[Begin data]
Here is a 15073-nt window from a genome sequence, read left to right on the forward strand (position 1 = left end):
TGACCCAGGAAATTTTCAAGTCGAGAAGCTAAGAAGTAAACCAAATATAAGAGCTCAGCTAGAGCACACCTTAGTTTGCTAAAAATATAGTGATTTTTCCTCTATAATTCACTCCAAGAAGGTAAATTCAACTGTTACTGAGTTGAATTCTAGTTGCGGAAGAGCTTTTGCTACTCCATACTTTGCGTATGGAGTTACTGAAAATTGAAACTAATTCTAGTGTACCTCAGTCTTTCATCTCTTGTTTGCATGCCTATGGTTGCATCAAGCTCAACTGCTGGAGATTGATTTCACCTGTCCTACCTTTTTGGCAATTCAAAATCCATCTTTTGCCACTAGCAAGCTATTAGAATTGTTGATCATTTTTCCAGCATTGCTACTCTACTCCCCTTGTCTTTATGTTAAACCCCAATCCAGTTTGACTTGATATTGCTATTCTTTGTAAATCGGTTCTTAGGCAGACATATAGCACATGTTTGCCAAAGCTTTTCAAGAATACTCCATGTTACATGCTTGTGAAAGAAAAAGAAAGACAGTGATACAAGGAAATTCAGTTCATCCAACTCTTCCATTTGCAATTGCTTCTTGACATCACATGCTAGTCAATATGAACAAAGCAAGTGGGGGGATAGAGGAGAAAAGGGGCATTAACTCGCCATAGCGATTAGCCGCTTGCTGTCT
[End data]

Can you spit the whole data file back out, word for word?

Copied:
Here is a 15073-nt window from a genome sequence, read left to right on the forward strand (position 1 = left end):
TGACCCAGGAAATTTTCAAGTCGAGAAGCTAAGAAGTAAACCAAATATAAGAGCTCAGCTAGAGCACACCTTAGTTTGCTAAAAATATAGTGATTTTTCCTCTATAATTCACTCCAAGAAGGTAAATTCAACTGTTACTGAGTTGAATTCTAGTTGCGGAAGAGCTTTTGCTACTCCATACTTTGCGTATGGAGTTACTGAAAATTGAAACTAATTCTAGTGTACCTCAGTCTTTCATCTCTTGTTTGCATGCCTATGGTTGCATCAAGCTCAACTGCTGGAGATTGATTTCACCTGTCCTACCTTTTTGGCAATTCAAAATCCATCTTTTGCCACTAGCAAGCTATTAGAATTGTTGATCATTTTTCCAGCATTGCTACTCTACTCCCCTTGTCTTTATGTTAAACCCCAATCCAGTTTGACTTGATATTGCTATTCTTTGTAAATCGGTTCTTAGGCAGACATATAGCACATGTTTGCCAAAGCTTTTCAAGAATACTCCATGTTACATGCTTGTGAAAGAAAAAGAAAGACAGTGATACAAGGAAATTCAGTTCATCCAACTCTTCCATTTGCAATTGCTTCTTGACATCACATGCTAGTCAATATGAACAAAGCAAGTGGGGGGATAGAGGAGAAAAGGGGCATTAACTCGCCATAGCGATTAGCCGCTTGCTGTCT